The Daily Iowan

Low numbers in primary special election brings opportunity to push for change

With 9 percent Iowa City residents voting in the city council primary special election, efforts to increase civic engagement at the UI are being increased for the next election.

City+Council+candidate+Bruce+Teague+stands+by+his+election+sign+at+Billy%27s+High+Hat+Diner+on+Tuesday%2C+September+4%2C+2018.+Teague+received+the+second+highest+number+of+votes+overall.
City Council candidate Bruce Teague stands by his election sign at Billy's High Hat Diner on Tuesday, September 4, 2018. Teague received the second highest number of votes overall.

City Council candidate Bruce Teague stands by his election sign at Billy's High Hat Diner on Tuesday, September 4, 2018. Teague received the second highest number of votes overall.

Katina Zentz

Katina Zentz

City Council candidate Bruce Teague stands by his election sign at Billy's High Hat Diner on Tuesday, September 4, 2018. Teague received the second highest number of votes overall.

Alexandra Skores, News Reporter

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When five Iowa City City Council candidates ran for the vacant seat left by former Councilor Kingsley Botchway, more than 4,000 residents cast votes.

Anne Freerks and Bruce Teague snared the top two spots, and they will face off in the Oct. 2 special election.

After reviewing the numbers, University of Iowa Student Government and other organizations on campus would like to increase voter turnout among university students in the election.

“We did a lot voter registration at On Iowa, registering more than 1,500 students,” said Connor Wooff, the UISG deputy director of governmental relations. “We also ‘tabled’ all over campus. From there, our efforts are going to expand for Oct. 2’s special election and midterms, because UISG is implementing a Voter Registration Week.”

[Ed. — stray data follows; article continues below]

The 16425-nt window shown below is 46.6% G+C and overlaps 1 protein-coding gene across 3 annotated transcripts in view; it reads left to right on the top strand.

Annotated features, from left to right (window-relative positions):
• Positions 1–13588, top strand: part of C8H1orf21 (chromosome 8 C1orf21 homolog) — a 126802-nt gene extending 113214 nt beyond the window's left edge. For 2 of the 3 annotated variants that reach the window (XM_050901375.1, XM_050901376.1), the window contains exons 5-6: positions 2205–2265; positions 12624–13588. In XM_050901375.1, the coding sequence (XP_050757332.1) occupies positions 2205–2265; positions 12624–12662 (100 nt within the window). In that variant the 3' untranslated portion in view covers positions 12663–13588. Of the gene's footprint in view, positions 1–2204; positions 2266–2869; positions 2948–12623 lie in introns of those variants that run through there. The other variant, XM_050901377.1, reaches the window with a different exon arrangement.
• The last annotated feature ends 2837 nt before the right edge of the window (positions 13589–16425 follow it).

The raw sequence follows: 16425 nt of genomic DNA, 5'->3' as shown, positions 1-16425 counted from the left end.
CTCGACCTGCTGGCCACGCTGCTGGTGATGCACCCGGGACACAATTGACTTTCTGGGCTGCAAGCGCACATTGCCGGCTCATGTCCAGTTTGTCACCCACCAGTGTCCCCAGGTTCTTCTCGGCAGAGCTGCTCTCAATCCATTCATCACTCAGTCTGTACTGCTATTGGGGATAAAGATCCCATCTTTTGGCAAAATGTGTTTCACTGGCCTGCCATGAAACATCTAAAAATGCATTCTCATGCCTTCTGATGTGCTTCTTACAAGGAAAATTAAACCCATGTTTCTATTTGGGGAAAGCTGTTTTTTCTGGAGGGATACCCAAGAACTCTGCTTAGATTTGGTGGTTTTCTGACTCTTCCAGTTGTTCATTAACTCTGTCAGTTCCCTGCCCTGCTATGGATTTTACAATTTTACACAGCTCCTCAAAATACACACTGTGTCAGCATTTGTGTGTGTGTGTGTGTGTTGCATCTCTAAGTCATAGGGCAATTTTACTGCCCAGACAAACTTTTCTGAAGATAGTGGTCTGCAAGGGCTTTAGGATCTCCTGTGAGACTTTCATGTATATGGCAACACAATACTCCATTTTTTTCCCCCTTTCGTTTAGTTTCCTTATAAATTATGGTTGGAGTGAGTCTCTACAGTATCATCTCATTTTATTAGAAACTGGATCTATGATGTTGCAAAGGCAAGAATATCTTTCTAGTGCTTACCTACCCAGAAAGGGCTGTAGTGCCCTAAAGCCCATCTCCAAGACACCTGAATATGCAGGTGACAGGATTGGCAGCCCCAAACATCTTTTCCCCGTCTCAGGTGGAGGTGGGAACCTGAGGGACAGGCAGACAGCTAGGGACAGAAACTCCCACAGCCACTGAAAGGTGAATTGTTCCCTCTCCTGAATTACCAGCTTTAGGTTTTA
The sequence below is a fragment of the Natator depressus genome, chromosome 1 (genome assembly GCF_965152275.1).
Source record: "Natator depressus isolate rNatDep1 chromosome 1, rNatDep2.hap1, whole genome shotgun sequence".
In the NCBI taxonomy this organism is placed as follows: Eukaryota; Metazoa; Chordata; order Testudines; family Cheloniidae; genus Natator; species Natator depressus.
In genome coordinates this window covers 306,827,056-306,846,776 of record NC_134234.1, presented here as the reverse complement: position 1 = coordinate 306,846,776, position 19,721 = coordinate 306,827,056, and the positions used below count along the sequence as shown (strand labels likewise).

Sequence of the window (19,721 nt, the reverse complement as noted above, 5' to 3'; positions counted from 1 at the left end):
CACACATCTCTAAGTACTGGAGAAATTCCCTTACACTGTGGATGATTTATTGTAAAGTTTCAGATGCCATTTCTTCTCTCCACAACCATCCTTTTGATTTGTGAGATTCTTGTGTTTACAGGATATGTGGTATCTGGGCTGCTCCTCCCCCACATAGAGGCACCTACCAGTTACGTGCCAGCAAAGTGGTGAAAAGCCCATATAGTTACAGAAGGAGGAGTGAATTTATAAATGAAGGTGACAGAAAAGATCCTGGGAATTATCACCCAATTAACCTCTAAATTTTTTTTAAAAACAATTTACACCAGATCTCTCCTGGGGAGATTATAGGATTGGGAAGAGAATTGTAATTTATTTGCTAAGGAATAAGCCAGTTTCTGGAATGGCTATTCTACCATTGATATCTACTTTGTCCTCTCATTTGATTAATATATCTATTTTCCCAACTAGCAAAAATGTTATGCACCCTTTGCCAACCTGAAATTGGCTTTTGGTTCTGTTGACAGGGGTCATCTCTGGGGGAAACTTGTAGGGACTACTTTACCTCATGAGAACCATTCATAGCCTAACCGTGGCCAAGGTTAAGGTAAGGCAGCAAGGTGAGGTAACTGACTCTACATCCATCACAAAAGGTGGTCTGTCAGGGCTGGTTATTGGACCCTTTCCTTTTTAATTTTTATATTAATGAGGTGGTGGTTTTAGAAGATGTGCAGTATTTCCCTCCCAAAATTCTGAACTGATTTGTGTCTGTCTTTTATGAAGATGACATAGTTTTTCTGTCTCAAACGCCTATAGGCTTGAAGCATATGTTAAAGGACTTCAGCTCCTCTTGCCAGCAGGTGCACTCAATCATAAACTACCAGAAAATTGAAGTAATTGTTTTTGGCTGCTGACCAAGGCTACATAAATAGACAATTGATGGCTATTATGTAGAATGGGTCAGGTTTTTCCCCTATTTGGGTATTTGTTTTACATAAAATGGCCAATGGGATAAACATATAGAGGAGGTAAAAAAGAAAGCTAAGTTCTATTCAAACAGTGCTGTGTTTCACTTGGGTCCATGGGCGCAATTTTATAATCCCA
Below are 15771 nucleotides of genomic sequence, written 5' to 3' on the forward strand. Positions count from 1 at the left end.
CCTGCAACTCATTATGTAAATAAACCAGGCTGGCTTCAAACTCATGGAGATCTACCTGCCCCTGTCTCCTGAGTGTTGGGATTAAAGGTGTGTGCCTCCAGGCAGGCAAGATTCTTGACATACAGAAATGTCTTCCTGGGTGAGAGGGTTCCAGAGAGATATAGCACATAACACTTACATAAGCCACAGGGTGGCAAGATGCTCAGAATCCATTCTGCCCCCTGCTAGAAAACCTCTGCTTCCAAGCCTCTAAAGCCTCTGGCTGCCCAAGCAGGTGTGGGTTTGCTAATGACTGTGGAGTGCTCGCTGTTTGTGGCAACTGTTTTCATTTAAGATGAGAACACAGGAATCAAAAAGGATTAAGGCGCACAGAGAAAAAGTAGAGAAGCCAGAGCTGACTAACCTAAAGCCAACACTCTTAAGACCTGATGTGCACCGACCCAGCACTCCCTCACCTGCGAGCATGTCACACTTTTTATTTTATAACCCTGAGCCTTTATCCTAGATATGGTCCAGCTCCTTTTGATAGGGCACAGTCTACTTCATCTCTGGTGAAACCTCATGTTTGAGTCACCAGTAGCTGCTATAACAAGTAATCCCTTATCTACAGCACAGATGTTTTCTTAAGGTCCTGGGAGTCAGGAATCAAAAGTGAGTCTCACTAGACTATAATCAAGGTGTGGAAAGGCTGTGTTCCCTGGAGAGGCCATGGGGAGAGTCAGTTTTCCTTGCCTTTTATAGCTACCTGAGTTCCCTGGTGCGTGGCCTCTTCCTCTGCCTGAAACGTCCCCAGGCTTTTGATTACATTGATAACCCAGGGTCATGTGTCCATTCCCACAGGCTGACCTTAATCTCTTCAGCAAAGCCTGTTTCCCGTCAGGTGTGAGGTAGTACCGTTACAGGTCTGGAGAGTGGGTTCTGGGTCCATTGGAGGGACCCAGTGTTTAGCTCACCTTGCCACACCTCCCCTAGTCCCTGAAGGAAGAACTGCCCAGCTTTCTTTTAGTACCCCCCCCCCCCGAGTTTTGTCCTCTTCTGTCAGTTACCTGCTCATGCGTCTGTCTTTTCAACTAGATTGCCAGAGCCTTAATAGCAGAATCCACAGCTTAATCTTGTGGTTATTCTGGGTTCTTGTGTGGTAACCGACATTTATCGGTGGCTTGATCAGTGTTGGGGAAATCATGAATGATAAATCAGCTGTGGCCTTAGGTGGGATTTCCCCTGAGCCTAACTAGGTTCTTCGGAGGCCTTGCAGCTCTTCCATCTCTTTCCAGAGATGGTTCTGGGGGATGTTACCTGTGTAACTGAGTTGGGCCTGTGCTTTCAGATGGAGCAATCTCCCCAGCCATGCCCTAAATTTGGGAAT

Wooff plans to continue the voter registration with a different spot on campus every day devoted to registering UI students to vote.

UISG will also bring candidates to campus in order to ensure students get the chance to interact with them and make an informed decision on whom to vote for.

“We will hold a forum during Voter Registration Week and also publish biographies on each candidate,” he said. “We want to stress why local elections are important, because they deal with a lot of pertinent issues with the university, like safety downtown. We want to ensure that you know who you check on that ballot and are given the chance to meet them and hear what they have to say.”

Voter Registration Week will begin Sept. 17 on Constitution Day with a kickoff on the Pentacrest. There will be numerous events during the week to gauge interest in voting in both the City Council special election and the midterms.

Johnson County Auditor Travis Weipert said there was no rise or change in how many UI students voted in the special primary.

“The importance of voting needs to be stressed to UI students, specifically toward these smaller, local elections,” he said. “Most students don’t believe City Council or School Board elections matter to them because they don’t have kids, but they do. They don’t realize that these are the people making decisions on things like property taxes, which affects the cost of rent.”

Rarely do students make it to the polls for smaller elections, and it will take a lot of effort from various voter drives to get students out to vote, Weipert stressed.

UI senior Jamie Porter, who voted in the special primary, said he believes it is imperative students do the same in the upcoming election.

“I participated in the recent special election primary because I think being an active citizen and taking part in local elections is super important,” he said. “I would want to encourage everyone to get informed about the two candidates still vying for the council seat and be sure to vote in the special election on Oct. 2.”

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